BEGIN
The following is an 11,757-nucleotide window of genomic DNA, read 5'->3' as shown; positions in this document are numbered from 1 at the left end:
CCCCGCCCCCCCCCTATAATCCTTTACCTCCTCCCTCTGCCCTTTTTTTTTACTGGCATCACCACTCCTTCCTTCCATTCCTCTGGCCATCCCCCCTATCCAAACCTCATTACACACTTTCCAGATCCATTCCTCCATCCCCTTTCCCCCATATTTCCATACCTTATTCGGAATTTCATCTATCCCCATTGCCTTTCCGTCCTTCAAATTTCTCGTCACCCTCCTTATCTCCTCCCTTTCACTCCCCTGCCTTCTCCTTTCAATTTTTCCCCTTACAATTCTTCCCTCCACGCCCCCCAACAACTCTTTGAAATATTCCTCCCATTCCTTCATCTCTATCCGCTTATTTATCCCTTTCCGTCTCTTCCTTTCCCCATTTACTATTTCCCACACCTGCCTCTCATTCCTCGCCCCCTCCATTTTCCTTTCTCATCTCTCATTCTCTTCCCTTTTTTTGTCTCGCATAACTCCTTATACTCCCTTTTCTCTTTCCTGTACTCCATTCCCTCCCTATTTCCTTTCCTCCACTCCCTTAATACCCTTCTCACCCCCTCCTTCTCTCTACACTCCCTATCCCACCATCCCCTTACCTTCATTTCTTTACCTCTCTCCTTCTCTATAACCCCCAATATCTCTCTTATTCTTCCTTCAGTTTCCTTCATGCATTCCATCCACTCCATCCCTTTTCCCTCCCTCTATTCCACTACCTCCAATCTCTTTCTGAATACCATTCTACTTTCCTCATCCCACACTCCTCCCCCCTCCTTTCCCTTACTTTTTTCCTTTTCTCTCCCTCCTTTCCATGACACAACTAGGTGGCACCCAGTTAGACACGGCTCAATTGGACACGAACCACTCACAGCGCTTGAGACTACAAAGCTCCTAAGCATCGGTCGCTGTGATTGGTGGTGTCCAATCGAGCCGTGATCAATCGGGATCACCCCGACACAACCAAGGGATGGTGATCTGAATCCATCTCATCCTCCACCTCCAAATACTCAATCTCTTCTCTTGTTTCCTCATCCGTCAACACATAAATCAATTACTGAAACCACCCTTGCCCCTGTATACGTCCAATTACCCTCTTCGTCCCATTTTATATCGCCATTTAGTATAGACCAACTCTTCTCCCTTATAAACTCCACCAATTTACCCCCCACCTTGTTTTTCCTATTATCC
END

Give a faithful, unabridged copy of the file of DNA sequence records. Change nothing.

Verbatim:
The following is an 11,757-nucleotide window of genomic DNA, read 5'->3' as shown; positions in this document are numbered from 1 at the left end:
CCCCGCCCCCCCCCTATAATCCTTTACCTCCTCCCTCTGCCCTTTTTTTTTACTGGCATCACCACTCCTTCCTTCCATTCCTCTGGCCATCCCCCCTATCCAAACCTCATTACACACTTTCCAGATCCATTCCTCCATCCCCTTTCCCCCATATTTCCATACCTTATTCGGAATTTCATCTATCCCCATTGCCTTTCCGTCCTTCAAATTTCTCGTCACCCTCCTTATCTCCTCCCTTTCACTCCCCTGCCTTCTCCTTTCAATTTTTCCCCTTACAATTCTTCCCTCCACGCCCCCCAACAACTCTTTGAAATATTCCTCCCATTCCTTCATCTCTATCCGCTTATTTATCCCTTTCCGTCTCTTCCTTTCCCCATTTACTATTTCCCACACCTGCCTCTCATTCCTCGCCCCCTCCATTTTCCTTTCTCATCTCTCATTCTCTTCCCTTTTTTTGTCTCGCATAACTCCTTATACTCCCTTTTCTCTTTCCTGTACTCCATTCCCTCCCTATTTCCTTTCCTCCACTCCCTTAATACCCTTCTCACCCCCTCCTTCTCTCTACACTCCCTATCCCACCATCCCCTTACCTTCATTTCTTTACCTCTCTCCTTCTCTATAACCCCCAATATCTCTCTTATTCTTCCTTCAGTTTCCTTCATGCATTCCATCCACTCCATCCCTTTTCCCTCCCTCTATTCCACTACCTCCAATCTCTTTCTGAATACCATTCTACTTTCCTCATCCCACACTCCTCCCCCCTCCTTTCCCTTACTTTTTTCCTTTTCTCTCCCTCCTTTCCATGACACAACTAGGTGGCACCCAGTTAGACACGGCTCAATTGGACACGAACCACTCACAGCGCTTGAGACTACAAAGCTCCTAAGCATCGGTCGCTGTGATTGGTGGTGTCCAATCGAGCCGTGATCAATCGGGATCACCCCGACACAACCAAGGGATGGTGATCTGAATCCATCTCATCCTCCACCTCCAAATACTCAATCTCTTCTCTTGTTTCCTCATCCGTCAACACATAAATCAATTACTGAAACCACCCTTGCCCCTGTATACGTCCAATTACCCTCTTCGTCCCATTTTATATCGCCATTTAGTATAGACCAACTCTTCTCCCTTATAAACTCCACCAATTTACCCCCCACCTTGTTTTTCCTATTATCC